However, the scientists proposed harnessing them against the cancer. After the bacteria are injected, they would stimulate the body’s immune system to recognize and target them. Consequently, immune cells would then be able to infiltrate tumors in their quest to kill the bacteria that reside there, eliminating cancerous cells during the process.
In the current study, Mikayo and his collaborators explored their theory using mouse models of cancer, including colorectal cancer, sarcoma, metastatic lung cancer, and extensive drug-resistant breast cancer.
The team found that the three bacteria, AUN, A-gyo, and a combination of A-gyo and UN-gyo, achieved dramatic tumor suppression and complete response, where all detectable signs of the tumor disappeared, after a single-dose administration. “The tumors completely disappeared after [intravenous] injection of AUN, A-gyo, or A-gyo + UN-gyo, and provided an excellent prognosis with no recurrence after treatment,” they wrote in the paper.
The survival rate of mice after treatment with AUN or A-gyo was significantly prolonged compared to the control groups, with a 100% survival rate after 120 days. The researchers noted no significant weight loss in the treated mice, indicating low overall toxicity and minimal obvious side effects.
“The intratumoral bacteria were found to be superior than conventional remedies, especially in terms of anticancer efficacy, tumor targeting, independence from biomarkers, production cost, safety, and unnecessary of genetic engineering [in our models],” said Miyako.
“They exhibit unprecedented high efficacy just by single administration,” he added. “Other anticancer immunotherapies, including previous bacteria-based remedies, have not achieved the same strong efficacy. We could really revolutionize cancer therapy with this new microbial modality.”
A preserved immune memory
The research team also explored a concept called immunological memory response, which refers to the ability of our immune system to “remember” and recognize past pathogens. They specifically wanted to test if the immune systems of mice who had been previously treated with the bacteria and recovered would shut down any tumor recurrence, even when injected again with tumor cells.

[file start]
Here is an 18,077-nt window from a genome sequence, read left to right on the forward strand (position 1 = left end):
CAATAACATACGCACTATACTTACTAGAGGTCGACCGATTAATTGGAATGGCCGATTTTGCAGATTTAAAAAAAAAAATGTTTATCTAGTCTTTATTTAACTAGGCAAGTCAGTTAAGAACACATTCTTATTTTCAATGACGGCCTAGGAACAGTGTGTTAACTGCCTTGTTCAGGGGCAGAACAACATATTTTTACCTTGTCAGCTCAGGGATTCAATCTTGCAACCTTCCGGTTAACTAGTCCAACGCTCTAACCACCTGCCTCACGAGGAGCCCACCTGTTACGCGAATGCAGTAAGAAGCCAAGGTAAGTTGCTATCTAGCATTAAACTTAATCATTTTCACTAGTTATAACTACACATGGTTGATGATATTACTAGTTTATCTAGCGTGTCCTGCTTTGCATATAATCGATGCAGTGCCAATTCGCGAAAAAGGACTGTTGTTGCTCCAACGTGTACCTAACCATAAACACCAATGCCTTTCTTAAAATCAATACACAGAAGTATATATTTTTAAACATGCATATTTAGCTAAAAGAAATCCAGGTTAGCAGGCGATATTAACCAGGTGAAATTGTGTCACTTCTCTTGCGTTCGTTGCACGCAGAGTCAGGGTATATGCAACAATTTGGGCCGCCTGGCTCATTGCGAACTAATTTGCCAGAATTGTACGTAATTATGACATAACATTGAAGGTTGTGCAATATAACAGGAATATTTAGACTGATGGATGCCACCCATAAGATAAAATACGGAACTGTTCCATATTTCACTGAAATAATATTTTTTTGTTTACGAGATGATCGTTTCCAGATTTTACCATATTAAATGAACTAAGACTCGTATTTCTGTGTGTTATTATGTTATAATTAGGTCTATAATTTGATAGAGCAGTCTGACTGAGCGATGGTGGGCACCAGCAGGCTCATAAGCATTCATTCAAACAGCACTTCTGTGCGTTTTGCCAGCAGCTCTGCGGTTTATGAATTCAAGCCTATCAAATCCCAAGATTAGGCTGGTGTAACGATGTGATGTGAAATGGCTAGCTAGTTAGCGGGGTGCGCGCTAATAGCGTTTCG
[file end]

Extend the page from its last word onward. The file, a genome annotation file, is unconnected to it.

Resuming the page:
They found that in 100% of the previously treated mice, tumor regrowth was prevented by the anti-tumor immunity they had acquired. “More surprisingly, these treated mice were healthy, without tumor recurrence for more than 300 days in the experimental scheme, even after tumor rechallenge,” they wrote.
“I hope that someday, our bacterial therapy would be the fourth choice as an effective immunotherapy for cancer patients in addition to other conventional treatments such as surgery, chemotherapy, and radiation,” said Miyako.
But before this can happen, there are still hurdles to overcome. “The first is, frankly, safety,” said Miyako. “We confirmed high biocompatibility of these bacteria in our mouse experiments, but more tests are needed before clinical trials in humans can begin. I’m optimistic we can breakdown any barriers between us and human trials, just like the bacteria help break down the various tumors.”
Reference: Eijiro Miyako, et al., Discovery of Intratumoral Oncolytic Bacteria Toward Targeted Anticancer Theranostics, Advanced Science (2023). DOI: 10.1002/advs.202301679
Feature image credit: National Institute of Cancer on Unsplash